The structures embody the Edwardian and Victorian periods, acting as a reflection of Great Britain’s strength and power, during the reign of The British Empire. At the islands peak in 1922, Great Britain controlled almost a quarter of the Earth’s total landmass. These manmade constructions are a product and symbol of The British Empire, demonstrating England’s attitude towards controlling the land.

At present the spaces represent something very different. The tidal swimming pools now “hold an absence of order from the social laws of today that keep us in check.” (Ribas recalling Baltz) A space where freedom of expression can be celebrated, where people can make choices to act on instinct and common sense, rather than the behavioural constraints dictated upon society.

 

North Baths, Wick, North Highland, Scotland. ©Luke Brown 2014.
North Baths, Wick, North Highland, Scotland. ©Luke Brown 2014.

 

Pittenweem Tidal Pool, Fife, Scotland. ©Luke Brown 2014.
Pittenweem Tidal Pool, Fife, Scotland. ©Luke Brown 2014.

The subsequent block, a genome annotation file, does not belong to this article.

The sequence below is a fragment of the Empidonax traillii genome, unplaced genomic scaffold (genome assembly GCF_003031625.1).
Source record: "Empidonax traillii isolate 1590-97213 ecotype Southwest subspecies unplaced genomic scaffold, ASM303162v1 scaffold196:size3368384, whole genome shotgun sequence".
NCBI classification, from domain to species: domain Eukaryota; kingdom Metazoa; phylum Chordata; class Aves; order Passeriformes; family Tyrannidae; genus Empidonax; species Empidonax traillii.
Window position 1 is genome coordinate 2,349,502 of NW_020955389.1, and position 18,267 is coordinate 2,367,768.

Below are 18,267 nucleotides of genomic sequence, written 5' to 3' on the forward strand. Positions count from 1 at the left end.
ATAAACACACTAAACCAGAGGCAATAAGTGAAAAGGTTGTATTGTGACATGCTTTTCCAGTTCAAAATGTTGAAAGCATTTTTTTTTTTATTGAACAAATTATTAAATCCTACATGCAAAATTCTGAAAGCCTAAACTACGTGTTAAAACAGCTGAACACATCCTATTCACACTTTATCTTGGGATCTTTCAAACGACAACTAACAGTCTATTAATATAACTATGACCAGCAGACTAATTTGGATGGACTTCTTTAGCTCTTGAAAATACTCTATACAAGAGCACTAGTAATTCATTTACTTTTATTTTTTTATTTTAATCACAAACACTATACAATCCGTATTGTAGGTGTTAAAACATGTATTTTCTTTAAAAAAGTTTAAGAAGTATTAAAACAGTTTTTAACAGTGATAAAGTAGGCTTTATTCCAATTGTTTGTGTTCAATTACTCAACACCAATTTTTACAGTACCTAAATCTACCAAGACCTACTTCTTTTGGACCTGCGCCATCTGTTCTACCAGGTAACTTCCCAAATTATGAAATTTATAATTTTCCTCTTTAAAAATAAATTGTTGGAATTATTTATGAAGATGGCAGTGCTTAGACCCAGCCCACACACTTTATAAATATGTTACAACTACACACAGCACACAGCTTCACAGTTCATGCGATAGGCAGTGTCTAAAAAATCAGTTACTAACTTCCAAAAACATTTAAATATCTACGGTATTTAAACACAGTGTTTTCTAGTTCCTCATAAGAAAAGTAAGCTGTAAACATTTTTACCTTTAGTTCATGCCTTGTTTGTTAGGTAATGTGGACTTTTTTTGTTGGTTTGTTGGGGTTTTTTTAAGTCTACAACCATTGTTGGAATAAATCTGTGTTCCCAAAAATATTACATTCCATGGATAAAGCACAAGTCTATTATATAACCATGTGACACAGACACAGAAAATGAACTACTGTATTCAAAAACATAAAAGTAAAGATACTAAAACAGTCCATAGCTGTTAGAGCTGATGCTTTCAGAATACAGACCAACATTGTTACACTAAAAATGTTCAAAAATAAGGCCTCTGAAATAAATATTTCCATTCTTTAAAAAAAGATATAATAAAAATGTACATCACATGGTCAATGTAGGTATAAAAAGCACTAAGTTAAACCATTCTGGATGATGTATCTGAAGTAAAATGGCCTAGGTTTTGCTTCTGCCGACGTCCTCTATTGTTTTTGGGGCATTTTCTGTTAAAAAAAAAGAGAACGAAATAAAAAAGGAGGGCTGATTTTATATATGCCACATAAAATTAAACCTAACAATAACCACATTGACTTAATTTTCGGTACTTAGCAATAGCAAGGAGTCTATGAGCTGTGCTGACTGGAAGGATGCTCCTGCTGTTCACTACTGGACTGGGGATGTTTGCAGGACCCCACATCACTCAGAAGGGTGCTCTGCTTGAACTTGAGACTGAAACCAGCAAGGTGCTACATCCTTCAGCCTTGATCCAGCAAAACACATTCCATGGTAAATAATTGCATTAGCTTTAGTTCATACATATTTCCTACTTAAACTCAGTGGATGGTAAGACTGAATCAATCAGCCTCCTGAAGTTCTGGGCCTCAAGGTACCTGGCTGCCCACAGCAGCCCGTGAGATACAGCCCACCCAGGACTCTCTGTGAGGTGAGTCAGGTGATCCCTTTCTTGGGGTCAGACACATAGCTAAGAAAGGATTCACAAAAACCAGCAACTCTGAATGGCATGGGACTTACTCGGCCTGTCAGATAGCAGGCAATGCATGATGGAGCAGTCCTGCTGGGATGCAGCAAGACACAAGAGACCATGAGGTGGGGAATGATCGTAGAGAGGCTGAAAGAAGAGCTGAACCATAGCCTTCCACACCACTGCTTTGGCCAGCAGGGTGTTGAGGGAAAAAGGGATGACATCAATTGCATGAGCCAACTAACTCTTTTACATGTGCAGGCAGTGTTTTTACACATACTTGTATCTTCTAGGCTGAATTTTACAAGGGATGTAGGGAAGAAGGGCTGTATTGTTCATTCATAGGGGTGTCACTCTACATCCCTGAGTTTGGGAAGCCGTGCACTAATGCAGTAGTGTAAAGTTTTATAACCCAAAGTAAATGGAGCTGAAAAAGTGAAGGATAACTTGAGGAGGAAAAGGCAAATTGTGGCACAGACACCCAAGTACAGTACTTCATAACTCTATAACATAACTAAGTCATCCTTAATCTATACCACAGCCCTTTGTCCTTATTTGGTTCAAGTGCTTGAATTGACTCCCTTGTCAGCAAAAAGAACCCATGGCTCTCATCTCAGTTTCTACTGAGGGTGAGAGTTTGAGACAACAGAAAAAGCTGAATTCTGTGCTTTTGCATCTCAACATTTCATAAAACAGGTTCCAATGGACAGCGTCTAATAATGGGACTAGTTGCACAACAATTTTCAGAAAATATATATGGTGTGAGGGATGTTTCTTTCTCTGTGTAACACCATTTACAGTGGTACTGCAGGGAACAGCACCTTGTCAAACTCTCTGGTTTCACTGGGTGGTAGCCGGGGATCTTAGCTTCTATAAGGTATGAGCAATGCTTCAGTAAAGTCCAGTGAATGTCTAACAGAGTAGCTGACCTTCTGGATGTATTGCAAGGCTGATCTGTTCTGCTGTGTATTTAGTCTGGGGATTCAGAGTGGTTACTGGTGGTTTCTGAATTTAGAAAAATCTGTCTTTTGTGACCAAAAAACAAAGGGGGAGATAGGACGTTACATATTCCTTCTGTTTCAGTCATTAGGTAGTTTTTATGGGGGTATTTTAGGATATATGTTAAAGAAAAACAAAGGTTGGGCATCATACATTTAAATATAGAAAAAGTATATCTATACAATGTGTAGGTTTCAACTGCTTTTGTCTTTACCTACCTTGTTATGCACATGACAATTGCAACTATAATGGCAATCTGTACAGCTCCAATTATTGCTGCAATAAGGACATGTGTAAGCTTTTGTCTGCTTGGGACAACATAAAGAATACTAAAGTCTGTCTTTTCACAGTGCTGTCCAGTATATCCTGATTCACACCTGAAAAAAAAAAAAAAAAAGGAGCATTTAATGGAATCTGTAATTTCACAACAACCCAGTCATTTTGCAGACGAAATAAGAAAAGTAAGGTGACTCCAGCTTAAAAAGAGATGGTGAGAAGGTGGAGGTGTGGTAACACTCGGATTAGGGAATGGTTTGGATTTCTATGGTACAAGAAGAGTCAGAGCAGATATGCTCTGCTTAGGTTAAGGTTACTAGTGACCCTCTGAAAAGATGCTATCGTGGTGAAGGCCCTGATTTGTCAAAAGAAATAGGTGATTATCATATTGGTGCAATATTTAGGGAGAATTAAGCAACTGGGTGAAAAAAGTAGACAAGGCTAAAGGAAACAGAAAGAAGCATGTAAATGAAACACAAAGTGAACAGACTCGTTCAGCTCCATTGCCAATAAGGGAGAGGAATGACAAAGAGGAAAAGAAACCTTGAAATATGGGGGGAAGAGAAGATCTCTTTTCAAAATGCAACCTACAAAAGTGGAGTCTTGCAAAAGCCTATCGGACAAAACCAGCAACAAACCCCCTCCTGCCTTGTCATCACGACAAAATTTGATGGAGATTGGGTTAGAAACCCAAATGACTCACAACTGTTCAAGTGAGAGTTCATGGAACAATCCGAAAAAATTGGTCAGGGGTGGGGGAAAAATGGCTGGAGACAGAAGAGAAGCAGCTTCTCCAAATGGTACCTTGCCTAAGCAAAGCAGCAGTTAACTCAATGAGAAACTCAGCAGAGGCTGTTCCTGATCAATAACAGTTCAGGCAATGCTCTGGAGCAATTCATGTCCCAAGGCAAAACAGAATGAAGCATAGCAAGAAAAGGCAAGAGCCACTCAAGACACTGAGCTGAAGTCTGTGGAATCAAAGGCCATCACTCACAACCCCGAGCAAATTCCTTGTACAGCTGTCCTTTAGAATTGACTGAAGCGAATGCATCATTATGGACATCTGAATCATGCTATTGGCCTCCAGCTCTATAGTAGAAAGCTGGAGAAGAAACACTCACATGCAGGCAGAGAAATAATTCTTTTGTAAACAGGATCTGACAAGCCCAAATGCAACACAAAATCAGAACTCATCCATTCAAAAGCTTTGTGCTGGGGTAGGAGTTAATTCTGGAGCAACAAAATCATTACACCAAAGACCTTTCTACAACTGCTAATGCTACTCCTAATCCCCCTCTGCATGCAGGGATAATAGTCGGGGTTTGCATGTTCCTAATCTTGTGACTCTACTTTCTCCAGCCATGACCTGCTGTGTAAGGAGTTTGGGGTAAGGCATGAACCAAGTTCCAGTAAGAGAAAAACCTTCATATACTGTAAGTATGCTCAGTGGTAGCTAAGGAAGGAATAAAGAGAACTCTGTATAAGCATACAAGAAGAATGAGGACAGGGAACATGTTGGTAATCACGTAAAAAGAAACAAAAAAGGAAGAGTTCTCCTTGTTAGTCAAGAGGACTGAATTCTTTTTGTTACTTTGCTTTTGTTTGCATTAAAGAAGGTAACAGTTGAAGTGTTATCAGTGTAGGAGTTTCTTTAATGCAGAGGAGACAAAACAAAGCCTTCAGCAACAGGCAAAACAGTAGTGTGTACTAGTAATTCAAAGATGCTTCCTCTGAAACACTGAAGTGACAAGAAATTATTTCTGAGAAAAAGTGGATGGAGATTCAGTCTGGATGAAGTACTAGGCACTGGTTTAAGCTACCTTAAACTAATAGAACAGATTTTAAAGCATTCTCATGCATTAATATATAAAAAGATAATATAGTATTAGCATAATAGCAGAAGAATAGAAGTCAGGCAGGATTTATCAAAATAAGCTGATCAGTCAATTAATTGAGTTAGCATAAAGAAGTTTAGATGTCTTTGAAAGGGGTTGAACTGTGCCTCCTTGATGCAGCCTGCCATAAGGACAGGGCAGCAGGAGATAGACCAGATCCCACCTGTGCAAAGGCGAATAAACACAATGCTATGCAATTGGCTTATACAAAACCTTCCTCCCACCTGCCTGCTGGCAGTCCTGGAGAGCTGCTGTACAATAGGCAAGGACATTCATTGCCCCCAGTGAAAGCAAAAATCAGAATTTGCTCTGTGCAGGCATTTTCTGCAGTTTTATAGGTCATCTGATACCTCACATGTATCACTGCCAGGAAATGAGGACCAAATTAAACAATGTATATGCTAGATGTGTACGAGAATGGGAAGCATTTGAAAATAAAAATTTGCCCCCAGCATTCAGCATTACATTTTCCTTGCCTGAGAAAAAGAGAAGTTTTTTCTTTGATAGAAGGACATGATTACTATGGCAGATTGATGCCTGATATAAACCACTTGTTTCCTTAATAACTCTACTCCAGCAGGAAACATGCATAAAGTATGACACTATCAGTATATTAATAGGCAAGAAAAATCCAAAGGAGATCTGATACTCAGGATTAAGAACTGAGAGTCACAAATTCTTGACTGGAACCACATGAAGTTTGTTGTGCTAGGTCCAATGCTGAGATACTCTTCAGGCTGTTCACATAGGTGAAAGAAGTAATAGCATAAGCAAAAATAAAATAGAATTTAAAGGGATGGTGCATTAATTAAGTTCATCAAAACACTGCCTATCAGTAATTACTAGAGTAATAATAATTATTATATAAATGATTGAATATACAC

Step Rock, St Andrews, Fife, Scotland. ©Luke Brown 2014.
Step Rock, St Andrews, Fife, Scotland. ©Luke Brown 2014.

 

North Berwick Tidal Pool, East Lothian, Scotland. ©Luke Brown 2014.
North Berwick Tidal Pool, East Lothian, Scotland. ©Luke Brown 2014.

 

The pools are photographed on a 4×5 plate camera, a Victorian invention, during the tidal swimming pools downtime, the winter period, to show the landscape in its rawest state. A time when the tidal pools themselves struggle to survive under the harsh coastal weather conditions, battling against the typical British Winters to stay in existence.

But even these spaces have restrictions, the most prevalent limit being nature. The tide dictates the space and its use, however the ocean answers to the gravitational pull of the Moon. While the tide is in, the majority of the pools are hidden in an unforgiving dark mass, becoming un-swimmable. This natural occurrence still holds a very dominant sense of control over humans and the landscape, dictating the conditions of use, enjoyment and documentation.

“Time and tide wait for no man.” (Geoffrey Chaucer)

 

Portsoy Tidal Pool, Aberdeenshire, Scotland. ©Luke Brown 2014.
Portsoy Tidal Pool, Aberdeenshire, Scotland. ©Luke Brown 2014.

 

St. Monan's Tidal Pool, Anstruther, Fife, Scotland. ©Luke Brown 2014.
St. Monan’s Tidal Pool, Anstruther, Fife, Scotland. ©Luke Brown 2014.